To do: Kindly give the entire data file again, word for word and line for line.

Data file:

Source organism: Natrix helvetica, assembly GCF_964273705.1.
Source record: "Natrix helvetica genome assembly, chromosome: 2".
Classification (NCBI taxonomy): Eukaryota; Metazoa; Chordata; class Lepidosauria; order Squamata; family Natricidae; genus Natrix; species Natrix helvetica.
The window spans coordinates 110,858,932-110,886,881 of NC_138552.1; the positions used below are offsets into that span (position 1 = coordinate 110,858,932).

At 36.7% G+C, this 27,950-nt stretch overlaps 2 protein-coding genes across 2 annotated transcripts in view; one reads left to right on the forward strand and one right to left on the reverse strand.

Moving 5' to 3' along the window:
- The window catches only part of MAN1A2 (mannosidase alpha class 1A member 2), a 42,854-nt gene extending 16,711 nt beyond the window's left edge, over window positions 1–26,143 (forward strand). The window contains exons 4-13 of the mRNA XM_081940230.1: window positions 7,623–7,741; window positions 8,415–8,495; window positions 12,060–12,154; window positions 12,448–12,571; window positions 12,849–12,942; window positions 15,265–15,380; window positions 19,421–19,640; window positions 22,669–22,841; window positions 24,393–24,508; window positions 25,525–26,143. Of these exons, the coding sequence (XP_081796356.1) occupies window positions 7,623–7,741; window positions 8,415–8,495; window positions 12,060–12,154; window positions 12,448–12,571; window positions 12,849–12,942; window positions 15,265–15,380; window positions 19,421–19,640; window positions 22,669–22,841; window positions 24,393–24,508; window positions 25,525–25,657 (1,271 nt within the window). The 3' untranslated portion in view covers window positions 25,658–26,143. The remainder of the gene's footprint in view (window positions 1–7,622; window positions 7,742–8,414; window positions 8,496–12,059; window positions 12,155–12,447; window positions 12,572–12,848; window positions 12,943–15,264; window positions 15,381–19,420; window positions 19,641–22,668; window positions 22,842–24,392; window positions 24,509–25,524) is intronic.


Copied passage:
Source organism: Natrix helvetica, assembly GCF_964273705.1.
Source record: "Natrix helvetica genome assembly, chromosome: 2".
Classification (NCBI taxonomy): Eukaryota; Metazoa; Chordata; class Lepidosauria; order Squamata; family Natricidae; genus Natrix; species Natrix helvetica.
The window spans coordinates 110,858,932-110,886,881 of NC_138552.1; the positions used below are offsets into that span (position 1 = coordinate 110,858,932).

At 36.7% G+C, this 27,950-nt stretch overlaps 2 protein-coding genes across 2 annotated transcripts in view; one reads left to right on the forward strand and one right to left on the reverse strand.

Moving 5' to 3' along the window:
- The window catches only part of MAN1A2 (mannosidase alpha class 1A member 2), a 42,854-nt gene extending 16,711 nt beyond the window's left edge, over window positions 1–26,143 (forward strand). The window contains exons 4-13 of the mRNA XM_081940230.1: window positions 7,623–7,741; window positions 8,415–8,495; window positions 12,060–12,154; window positions 12,448–12,571; window positions 12,849–12,942; window positions 15,265–15,380; window positions 19,421–19,640; window positions 22,669–22,841; window positions 24,393–24,508; window positions 25,525–26,143. Of these exons, the coding sequence (XP_081796356.1) occupies window positions 7,623–7,741; window positions 8,415–8,495; window positions 12,060–12,154; window positions 12,448–12,571; window positions 12,849–12,942; window positions 15,265–15,380; window positions 19,421–19,640; window positions 22,669–22,841; window positions 24,393–24,508; window positions 25,525–25,657 (1,271 nt within the window). The 3' untranslated portion in view covers window positions 25,658–26,143. The remainder of the gene's footprint in view (window positions 1–7,622; window positions 7,742–8,414; window positions 8,496–12,059; window positions 12,155–12,447; window positions 12,572–12,848; window positions 12,943–15,264; window positions 15,381–19,420; window positions 19,641–22,668; window positions 22,842–24,392; window positions 24,509–25,524) is intronic.